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Over the next few days, we will reveal what we believe are the 10 best games of 2019, organized by release date. Then, on December 17, we will reveal which of the nominees gets to take home the coveted title of GameSpot's Best Game of 2019. So be sure to come back then for the big announcement, and in the meantime, follow along with all of our other end-of-the-year coverage collected in our Best Games of 2019 hub.
Calling Resident Evil 2 a remake feels inappropriate. While it certainly is exactly that, Capcom did more than recapture the spirit of its original; it set a precedent for the series’ reinvention, and created a new standard for all video game remakes to follow. After 23 years, and nearly 20-some installments, the Resident Evil 2 remake is the most refined version of what the franchise and genre has always aspired to be.
As remakes and remasters become more frequent, the line between recreating the experience we remember, versus the one we had, becomes a tricky to walk. When I think back on the first time I played Resident Evil 2 in 1998, I think about what it was like to slip past the clutches of the undead as my heart pounded from anxiety; the adrenaline rush of facing a Licker for the first time with only a few bullets to spare; or the lament of having to maneuver the halls of a sprawling claustrophobic police station without knowing what terrors await. What I don’t think about too much are the game’s notorious tank controls; the cardboard delivery of the dialogue; or its fixed camera angles and pre-rendered backgrounds. These things all have nostalgic value, and are undoubtedly a part of Resident Evil 2's original DNA, but they aren’t the defining characteristics of what made that initial experience so impactful.
In 2019’s Resident Evil 2, Capcom managed to recapture the anxiety and harrowing feeling of encountering a bumbling flesh-eating zombie for the first time, and reintroduce that sense panic-inducing terror, despite having zombie culture shoved down our throats for the past several decades.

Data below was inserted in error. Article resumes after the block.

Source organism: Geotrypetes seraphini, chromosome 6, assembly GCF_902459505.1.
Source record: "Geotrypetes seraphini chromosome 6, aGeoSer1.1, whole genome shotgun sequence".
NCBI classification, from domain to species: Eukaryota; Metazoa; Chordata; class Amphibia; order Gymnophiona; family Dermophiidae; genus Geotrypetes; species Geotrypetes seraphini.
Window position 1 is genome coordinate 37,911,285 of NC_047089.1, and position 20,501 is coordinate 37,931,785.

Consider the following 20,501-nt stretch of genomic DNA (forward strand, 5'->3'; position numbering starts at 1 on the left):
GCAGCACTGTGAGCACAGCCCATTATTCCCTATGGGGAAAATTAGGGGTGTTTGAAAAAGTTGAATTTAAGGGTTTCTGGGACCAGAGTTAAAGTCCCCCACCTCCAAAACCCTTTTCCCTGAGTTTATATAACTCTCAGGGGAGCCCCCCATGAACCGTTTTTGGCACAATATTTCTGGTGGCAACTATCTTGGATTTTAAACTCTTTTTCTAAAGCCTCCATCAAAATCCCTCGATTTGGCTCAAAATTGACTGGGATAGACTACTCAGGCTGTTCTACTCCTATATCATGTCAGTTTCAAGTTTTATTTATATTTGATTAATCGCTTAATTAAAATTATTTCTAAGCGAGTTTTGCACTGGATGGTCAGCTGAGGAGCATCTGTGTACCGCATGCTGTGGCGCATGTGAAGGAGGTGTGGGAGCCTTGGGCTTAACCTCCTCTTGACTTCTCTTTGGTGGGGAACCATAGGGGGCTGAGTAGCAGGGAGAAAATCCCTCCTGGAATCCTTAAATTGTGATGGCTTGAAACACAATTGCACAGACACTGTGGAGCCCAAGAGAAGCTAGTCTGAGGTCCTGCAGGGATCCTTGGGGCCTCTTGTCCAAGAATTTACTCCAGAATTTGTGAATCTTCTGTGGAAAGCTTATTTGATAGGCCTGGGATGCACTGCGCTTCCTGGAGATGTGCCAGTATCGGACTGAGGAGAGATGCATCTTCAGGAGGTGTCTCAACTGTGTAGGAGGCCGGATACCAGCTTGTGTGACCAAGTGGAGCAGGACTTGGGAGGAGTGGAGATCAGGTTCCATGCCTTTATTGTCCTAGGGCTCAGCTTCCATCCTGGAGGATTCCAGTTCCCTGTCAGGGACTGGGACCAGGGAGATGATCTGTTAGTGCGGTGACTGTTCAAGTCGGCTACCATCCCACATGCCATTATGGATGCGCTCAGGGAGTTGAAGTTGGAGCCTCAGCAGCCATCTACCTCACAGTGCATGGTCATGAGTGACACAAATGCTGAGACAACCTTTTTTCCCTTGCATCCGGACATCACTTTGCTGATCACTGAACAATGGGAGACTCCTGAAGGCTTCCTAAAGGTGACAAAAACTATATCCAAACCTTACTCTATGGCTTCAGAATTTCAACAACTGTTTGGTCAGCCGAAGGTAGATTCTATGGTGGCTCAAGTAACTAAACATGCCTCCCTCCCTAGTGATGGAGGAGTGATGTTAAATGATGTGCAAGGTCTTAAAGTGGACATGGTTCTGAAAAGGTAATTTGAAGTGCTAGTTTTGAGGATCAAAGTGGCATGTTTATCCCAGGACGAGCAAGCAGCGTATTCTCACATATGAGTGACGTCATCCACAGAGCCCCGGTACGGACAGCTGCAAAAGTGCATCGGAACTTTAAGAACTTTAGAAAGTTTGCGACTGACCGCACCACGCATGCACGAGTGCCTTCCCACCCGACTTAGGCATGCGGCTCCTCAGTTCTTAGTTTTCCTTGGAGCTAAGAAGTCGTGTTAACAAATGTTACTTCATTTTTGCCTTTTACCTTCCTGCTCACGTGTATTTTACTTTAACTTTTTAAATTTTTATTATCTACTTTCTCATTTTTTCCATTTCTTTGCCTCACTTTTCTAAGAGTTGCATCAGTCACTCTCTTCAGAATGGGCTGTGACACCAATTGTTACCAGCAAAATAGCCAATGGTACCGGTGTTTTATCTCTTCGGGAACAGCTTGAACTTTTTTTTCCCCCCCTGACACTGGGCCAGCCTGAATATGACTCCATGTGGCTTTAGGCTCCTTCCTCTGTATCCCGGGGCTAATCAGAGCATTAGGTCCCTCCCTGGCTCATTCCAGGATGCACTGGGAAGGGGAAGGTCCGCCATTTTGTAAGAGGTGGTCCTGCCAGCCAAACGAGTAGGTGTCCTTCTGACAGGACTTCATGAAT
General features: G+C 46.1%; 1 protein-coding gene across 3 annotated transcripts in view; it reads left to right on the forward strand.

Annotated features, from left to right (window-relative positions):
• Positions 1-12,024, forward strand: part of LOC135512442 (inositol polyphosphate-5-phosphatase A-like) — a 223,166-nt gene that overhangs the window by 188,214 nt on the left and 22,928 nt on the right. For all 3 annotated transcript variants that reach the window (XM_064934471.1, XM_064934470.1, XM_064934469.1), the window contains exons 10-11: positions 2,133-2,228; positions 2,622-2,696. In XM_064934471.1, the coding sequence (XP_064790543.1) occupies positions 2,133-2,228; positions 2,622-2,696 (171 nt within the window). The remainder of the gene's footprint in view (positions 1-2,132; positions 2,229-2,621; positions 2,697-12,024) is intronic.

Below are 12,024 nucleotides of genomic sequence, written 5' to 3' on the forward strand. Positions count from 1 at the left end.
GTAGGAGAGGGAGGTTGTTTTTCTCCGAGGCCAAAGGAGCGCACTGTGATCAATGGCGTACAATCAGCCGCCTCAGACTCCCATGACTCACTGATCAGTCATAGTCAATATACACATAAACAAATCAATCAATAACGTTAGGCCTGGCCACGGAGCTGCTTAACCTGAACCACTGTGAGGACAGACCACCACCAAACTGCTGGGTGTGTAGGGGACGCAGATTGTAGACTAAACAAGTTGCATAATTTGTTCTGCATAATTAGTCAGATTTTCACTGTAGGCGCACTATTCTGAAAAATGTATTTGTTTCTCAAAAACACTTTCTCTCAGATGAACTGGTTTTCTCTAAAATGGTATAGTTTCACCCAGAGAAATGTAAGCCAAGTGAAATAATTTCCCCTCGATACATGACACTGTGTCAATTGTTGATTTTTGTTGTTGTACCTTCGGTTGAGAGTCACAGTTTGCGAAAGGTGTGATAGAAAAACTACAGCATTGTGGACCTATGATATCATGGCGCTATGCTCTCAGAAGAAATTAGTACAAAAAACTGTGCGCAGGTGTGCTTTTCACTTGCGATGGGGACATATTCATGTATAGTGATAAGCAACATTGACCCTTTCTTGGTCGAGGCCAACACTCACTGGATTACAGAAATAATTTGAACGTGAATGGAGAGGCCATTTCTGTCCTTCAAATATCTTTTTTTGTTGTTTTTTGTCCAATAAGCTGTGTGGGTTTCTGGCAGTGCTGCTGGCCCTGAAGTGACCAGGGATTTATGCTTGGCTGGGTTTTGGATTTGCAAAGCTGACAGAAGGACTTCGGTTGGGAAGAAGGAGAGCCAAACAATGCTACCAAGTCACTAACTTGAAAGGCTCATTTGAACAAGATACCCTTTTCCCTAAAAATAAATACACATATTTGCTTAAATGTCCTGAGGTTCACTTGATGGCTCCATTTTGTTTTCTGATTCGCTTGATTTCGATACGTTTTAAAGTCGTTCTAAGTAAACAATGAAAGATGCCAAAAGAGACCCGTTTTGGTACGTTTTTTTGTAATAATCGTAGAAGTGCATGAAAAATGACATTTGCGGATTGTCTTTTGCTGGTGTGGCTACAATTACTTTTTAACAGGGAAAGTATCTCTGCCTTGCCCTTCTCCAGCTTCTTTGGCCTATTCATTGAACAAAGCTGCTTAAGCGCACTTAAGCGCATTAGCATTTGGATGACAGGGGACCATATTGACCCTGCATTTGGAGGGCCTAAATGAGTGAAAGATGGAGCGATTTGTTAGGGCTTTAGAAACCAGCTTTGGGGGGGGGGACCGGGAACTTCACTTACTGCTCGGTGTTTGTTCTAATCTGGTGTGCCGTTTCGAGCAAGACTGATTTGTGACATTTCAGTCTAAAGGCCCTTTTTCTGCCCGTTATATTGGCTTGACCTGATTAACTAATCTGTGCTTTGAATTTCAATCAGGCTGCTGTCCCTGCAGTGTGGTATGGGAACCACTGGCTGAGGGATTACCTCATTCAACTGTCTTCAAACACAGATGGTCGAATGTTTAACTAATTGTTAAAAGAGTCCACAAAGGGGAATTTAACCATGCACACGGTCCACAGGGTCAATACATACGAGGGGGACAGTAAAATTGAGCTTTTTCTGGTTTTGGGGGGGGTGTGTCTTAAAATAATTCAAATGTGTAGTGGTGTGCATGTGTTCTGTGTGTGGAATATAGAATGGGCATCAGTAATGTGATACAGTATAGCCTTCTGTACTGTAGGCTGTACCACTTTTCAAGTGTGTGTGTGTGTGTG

Around every corner, there’s a foreboding atmosphere of never being safe. And yet, even when faced with terrifying odds, there’s still the chance that you might be able to fight your way through. Over the past few years, horror games have focused on stripping everything away, honing in on the thrill of the scare, and forcing you to run for your life rather than fight for it. Resident Evil 2, however, strikes the balance of making you feel helpless while still letting you have a grasp on your wits, by arming you with a small arsenal of weapons, but never enough to make you feel unstoppable.
Resident Evil 2 also features the welcome return to puzzles. This is something Resident Evil 7 reintroduced in modest amounts, but RE2 leans into it; and with that return, comes the series’ signature exploration and backtracking of its environments. Again, something RE7 reintegrated, but on a smaller scale in comparison to previous installments.
On all accounts, the Resident Evil 2 remake is more than a throwback: it’s among the best games in the series. It makes the original hard to go back to--a conflicting feeling for me as a person who was shaped, scared, and inspired by the original Resident Evil 2. It's a game that was pivotal in forming my tastes and outlook on games as a medium.
However, when I go back and play the original 1998 Resident Evil 2 today, the nostalgia is there, but the feelings of fear and triumph are gone. This remake recaptured those feelings, and redefined my experience all over again, and it's one of the best games of 2019.